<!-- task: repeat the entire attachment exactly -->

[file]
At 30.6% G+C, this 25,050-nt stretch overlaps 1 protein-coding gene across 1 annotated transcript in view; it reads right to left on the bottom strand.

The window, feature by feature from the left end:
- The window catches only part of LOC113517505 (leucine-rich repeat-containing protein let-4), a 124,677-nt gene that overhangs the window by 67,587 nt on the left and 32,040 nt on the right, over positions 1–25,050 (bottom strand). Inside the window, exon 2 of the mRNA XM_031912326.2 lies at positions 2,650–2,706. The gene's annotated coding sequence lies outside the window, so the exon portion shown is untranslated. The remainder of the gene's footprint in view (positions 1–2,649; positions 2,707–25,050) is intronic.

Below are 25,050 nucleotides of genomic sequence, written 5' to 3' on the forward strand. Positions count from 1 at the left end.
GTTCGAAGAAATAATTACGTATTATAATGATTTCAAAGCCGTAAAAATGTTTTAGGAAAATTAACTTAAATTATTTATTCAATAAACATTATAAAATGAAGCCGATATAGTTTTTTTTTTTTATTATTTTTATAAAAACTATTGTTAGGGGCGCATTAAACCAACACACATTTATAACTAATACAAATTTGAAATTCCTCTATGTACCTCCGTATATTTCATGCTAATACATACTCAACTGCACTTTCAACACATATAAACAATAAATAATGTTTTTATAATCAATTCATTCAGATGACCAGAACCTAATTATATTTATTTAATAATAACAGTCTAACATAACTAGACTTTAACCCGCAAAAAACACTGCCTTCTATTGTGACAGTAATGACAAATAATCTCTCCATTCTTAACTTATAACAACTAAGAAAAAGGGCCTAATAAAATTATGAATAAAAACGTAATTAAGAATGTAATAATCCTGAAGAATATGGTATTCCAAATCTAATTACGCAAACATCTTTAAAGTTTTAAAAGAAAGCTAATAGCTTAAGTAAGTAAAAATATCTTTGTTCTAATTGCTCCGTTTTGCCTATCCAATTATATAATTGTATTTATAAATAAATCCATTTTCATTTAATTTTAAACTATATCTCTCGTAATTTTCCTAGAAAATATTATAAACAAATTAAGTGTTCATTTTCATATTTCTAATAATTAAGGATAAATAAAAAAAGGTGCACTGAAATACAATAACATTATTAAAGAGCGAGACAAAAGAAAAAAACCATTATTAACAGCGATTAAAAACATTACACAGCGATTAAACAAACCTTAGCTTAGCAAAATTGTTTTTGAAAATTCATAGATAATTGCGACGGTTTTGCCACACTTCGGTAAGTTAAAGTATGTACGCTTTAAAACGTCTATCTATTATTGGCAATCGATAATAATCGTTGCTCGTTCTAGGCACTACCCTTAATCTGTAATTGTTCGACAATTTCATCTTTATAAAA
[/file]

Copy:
At 30.6% G+C, this 25,050-nt stretch overlaps 1 protein-coding gene across 1 annotated transcript in view; it reads right to left on the bottom strand.

The window, feature by feature from the left end:
- The window catches only part of LOC113517505 (leucine-rich repeat-containing protein let-4), a 124,677-nt gene that overhangs the window by 67,587 nt on the left and 32,040 nt on the right, over positions 1–25,050 (bottom strand). Inside the window, exon 2 of the mRNA XM_031912326.2 lies at positions 2,650–2,706. The gene's annotated coding sequence lies outside the window, so the exon portion shown is untranslated. The remainder of the gene's footprint in view (positions 1–2,649; positions 2,707–25,050) is intronic.

Below are 25,050 nucleotides of genomic sequence, written 5' to 3' on the forward strand. Positions count from 1 at the left end.
GTTCGAAGAAATAATTACGTATTATAATGATTTCAAAGCCGTAAAAATGTTTTAGGAAAATTAACTTAAATTATTTATTCAATAAACATTATAAAATGAAGCCGATATAGTTTTTTTTTTTTATTATTTTTATAAAAACTATTGTTAGGGGCGCATTAAACCAACACACATTTATAACTAATACAAATTTGAAATTCCTCTATGTACCTCCGTATATTTCATGCTAATACATACTCAACTGCACTTTCAACACATATAAACAATAAATAATGTTTTTATAATCAATTCATTCAGATGACCAGAACCTAATTATATTTATTTAATAATAACAGTCTAACATAACTAGACTTTAACCCGCAAAAAACACTGCCTTCTATTGTGACAGTAATGACAAATAATCTCTCCATTCTTAACTTATAACAACTAAGAAAAAGGGCCTAATAAAATTATGAATAAAAACGTAATTAAGAATGTAATAATCCTGAAGAATATGGTATTCCAAATCTAATTACGCAAACATCTTTAAAGTTTTAAAAGAAAGCTAATAGCTTAAGTAAGTAAAAATATCTTTGTTCTAATTGCTCCGTTTTGCCTATCCAATTATATAATTGTATTTATAAATAAATCCATTTTCATTTAATTTTAAACTATATCTCTCGTAATTTTCCTAGAAAATATTATAAACAAATTAAGTGTTCATTTTCATATTTCTAATAATTAAGGATAAATAAAAAAAGGTGCACTGAAATACAATAACATTATTAAAGAGCGAGACAAAAGAAAAAAACCATTATTAACAGCGATTAAAAACATTACACAGCGATTAAACAAACCTTAGCTTAGCAAAATTGTTTTTGAAAATTCATAGATAATTGCGACGGTTTTGCCACACTTCGGTAAGTTAAAGTATGTACGCTTTAAAACGTCTATCTATTATTGGCAATCGATAATAATCGTTGCTCGTTCTAGGCACTACCCTTAATCTGTAATTGTTCGACAATTTCATCTTTATAAAA